Nita M. Lowey
Congresswoman Nita M. Lowey used her position to fight for women’s health, public broadcasting, and support for Israel. Lowey served as assistant secretary of state for the New York Department of State before being elected to the House of Representatives in 1988. As co-chair of the Bipartisan Congressional Caucus for Women’s Issues, she increased funding for breast cancer research, protected funding for domestic violence awareness and child support programs, and advocated for workplace equity. She saved the Public Broadcasting System by “inviting” Sesame Street characters Bert and Ernie to make their case before congress when Republican leaders sought to eliminate their funding. She also pushed through several aid packages to Israel. In 2001, she became the first woman to chair the Democratic Congressional Committee.
As cochair of the Bipartisan Congressional Caucus for Women’s Issues, Congresswoman Nita M. Lowey made women’s health issues a priority. In the fiscal year of 1995, when the National Institutes of Health received only a three percent increase in funding, Lowey secured a seventeen percent increase in funding for breast cancer research. As a member of the Committee on Homeland Security, she worked to achieve safety from terrorism for all Americans. Also serving on the House Appropriations Subcommittee on Foreign Operations, Lowey was a staunch supporter of the State of Israel.
She was born Nita Melnikoff in the Bronx on July 5, 1937, to Beatrice and Jack Melnikoff, both natives of New York. She had one younger brother, Richard. She attended the Bronx High School of Science and received her bachelor’s degree from Mount Holyoke College in 1959.
The Democratic congresswoman represented New York’s Eighteenth District, which includes Westchester, Queens, and the Bronx. She was first elected to the House of Representatives in 1988. Prior to that, she served in the New York Department of State and was assistant secretary of state from 1985 to 1987. She also was one of the founders of the New York State Association of Women Office Holders. She was the first woman and the first New Yorker to chair the Democratic Congressional Committee, leading the organization from 2001 to 2002.
During her tenure in Congress, Lowey proved herself a strong advocate for women’s issues. In 1993, she was appointed to the Appropriations Committee, and she was one of two women on the subcommittee that determines health, education, and labor spending. She was also cochair of the Bipartisan Congressional Caucus for Women’s Issues. In this capacity, she helped protect funding for breast and cervical cancer research, domestic violence awareness programs, and child support programs. Lowey also chaired the House Pro-Choice Task Force. Together with Representative Patricia Schroeder of Colorado, she introduced the Women’s Choice and Reproductive Health Protection Act in 1996. Lowey is a former member of the Education and Labor Committee and fought for equity in education for girls and young women, as well as for economic security for older women. She was also a member of the Glass Ceiling Commission, working to promote women’s advancement in the workplace, and cochair of the Congressional Advisory Panel to the Campaign to Prevent Teen Pregnancy. A proponent of educational reform, she was also widely credited with saving the Public Broadcasting System: when Republican leaders threatened to eliminate the public television station, she “invited” Sesame Street characters Bert and Ernie to make their case before Congress.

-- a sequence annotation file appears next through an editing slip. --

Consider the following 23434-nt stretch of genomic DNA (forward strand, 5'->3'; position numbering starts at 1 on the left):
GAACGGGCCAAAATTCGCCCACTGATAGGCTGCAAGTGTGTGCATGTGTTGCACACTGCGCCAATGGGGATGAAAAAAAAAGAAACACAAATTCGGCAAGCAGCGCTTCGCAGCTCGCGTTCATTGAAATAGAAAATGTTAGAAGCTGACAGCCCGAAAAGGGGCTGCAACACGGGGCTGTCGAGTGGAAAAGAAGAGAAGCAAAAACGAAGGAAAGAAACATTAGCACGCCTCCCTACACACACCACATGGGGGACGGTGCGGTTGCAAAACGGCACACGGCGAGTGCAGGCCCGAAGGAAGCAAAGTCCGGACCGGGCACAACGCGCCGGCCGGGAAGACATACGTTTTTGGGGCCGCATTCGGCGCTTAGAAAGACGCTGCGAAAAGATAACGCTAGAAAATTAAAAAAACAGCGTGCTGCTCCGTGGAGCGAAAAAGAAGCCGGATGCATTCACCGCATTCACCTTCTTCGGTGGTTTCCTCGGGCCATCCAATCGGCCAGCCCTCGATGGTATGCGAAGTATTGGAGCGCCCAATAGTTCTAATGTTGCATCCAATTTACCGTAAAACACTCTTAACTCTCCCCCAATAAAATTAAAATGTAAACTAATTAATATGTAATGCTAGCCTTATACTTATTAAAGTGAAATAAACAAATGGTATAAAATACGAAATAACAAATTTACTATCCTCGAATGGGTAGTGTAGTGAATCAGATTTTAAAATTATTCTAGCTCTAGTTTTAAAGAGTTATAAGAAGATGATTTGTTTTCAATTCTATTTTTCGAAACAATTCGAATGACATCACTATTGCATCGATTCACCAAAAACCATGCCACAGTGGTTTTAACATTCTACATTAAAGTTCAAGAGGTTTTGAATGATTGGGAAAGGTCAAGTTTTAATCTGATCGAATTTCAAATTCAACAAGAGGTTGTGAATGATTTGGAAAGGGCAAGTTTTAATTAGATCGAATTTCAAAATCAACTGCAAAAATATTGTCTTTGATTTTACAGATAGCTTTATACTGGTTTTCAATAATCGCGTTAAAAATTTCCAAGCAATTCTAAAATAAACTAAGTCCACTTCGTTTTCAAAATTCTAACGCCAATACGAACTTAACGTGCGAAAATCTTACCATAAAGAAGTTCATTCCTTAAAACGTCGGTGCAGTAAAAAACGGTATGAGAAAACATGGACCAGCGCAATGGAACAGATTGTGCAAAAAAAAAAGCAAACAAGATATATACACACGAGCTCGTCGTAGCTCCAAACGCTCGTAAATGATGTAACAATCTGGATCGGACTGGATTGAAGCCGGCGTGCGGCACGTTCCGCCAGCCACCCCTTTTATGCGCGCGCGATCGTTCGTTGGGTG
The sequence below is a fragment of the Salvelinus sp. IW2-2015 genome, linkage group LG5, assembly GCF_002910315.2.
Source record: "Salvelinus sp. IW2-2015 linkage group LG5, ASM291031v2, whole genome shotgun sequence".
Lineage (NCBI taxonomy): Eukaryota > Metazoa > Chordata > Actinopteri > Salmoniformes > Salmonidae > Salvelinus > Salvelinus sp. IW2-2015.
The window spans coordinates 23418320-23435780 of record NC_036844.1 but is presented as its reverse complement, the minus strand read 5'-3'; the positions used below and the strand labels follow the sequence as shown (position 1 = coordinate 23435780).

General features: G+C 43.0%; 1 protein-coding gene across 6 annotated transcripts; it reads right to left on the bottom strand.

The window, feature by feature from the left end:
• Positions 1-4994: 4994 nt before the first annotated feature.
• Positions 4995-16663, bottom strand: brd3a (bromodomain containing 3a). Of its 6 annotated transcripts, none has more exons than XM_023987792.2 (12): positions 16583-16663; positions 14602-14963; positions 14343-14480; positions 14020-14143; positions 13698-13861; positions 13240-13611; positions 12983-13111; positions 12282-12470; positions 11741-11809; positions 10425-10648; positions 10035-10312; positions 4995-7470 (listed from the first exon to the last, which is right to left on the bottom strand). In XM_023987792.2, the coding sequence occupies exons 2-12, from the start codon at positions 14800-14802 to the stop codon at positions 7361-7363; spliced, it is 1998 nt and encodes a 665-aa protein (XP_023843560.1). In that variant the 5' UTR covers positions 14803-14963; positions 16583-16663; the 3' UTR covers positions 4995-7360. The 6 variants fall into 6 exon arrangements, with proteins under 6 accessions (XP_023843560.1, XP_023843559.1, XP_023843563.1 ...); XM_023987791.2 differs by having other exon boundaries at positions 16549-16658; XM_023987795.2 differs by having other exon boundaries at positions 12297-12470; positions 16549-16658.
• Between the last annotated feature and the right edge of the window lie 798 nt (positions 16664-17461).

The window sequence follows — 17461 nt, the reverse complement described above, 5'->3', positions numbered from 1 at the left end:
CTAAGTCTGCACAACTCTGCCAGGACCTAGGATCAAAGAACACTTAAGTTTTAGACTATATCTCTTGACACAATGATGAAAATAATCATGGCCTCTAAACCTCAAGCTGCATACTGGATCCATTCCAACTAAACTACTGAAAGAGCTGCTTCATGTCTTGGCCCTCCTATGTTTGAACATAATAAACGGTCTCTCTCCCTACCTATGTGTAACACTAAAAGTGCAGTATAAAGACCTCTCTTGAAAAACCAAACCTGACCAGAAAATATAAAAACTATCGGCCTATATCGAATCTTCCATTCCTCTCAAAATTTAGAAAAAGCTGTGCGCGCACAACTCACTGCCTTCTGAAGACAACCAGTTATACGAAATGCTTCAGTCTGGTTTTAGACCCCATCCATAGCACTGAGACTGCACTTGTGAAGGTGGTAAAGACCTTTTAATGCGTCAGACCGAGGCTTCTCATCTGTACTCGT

In 2003 Lowey was chosen by her colleagues to serve on the new House Committee on Homeland Security, created in the aftermath of the September 11, 2001, attacks on the United States. She was an outspoken supporter of federalizing air and nuclear security, increasing port and rail security, and training first responders to deal with terrorist attacks.
In addition, Lowey’s record shows a strong commitment to the State of Israel. As a member of the House Appropriations Subcommittee on Foreign Operations, she helped push through the three-million-dollar aid package to Israel in 1995 and 1996. In 1995, the Lowey Amendment stated that United States officials could not meet with Palestinian officials in Jerusalem, demonstrating her belief in Israel’s sovereignty over Jerusalem. In 1994, the Lowey-Specter Amendment, which she coauthored with Senator Arlen Specter of Pennsylvania, was to ensure that the Palestine Liberation Organization was complying with its end of the Oslo Agreements signed with Israel.
Lowey was active in the United Jewish Appeal and wore the “Lion of Judah” pin symbolizing her support for its work. She and her husband, attorney Stephen Lowey, live in Harrison, in Westchester County, and belong to the Jewish Community Center of Harrison, a Conservative synagogue. They have three grown children, Dana, Jacqueline, and Doug.
Lowey, Nita M. Biography. Congressional office of Nita M. Lowey, Washington, D.C.
Solomon, Adam. Telephone interview with author. Office of Nita M. Lowey, Washington, D.C., September 1996.
“Congresswoman Nita M. Lowey.” United States House of Representatives website, 2004.
“Nita Lowey.” Jewish Virtual Library, 2004.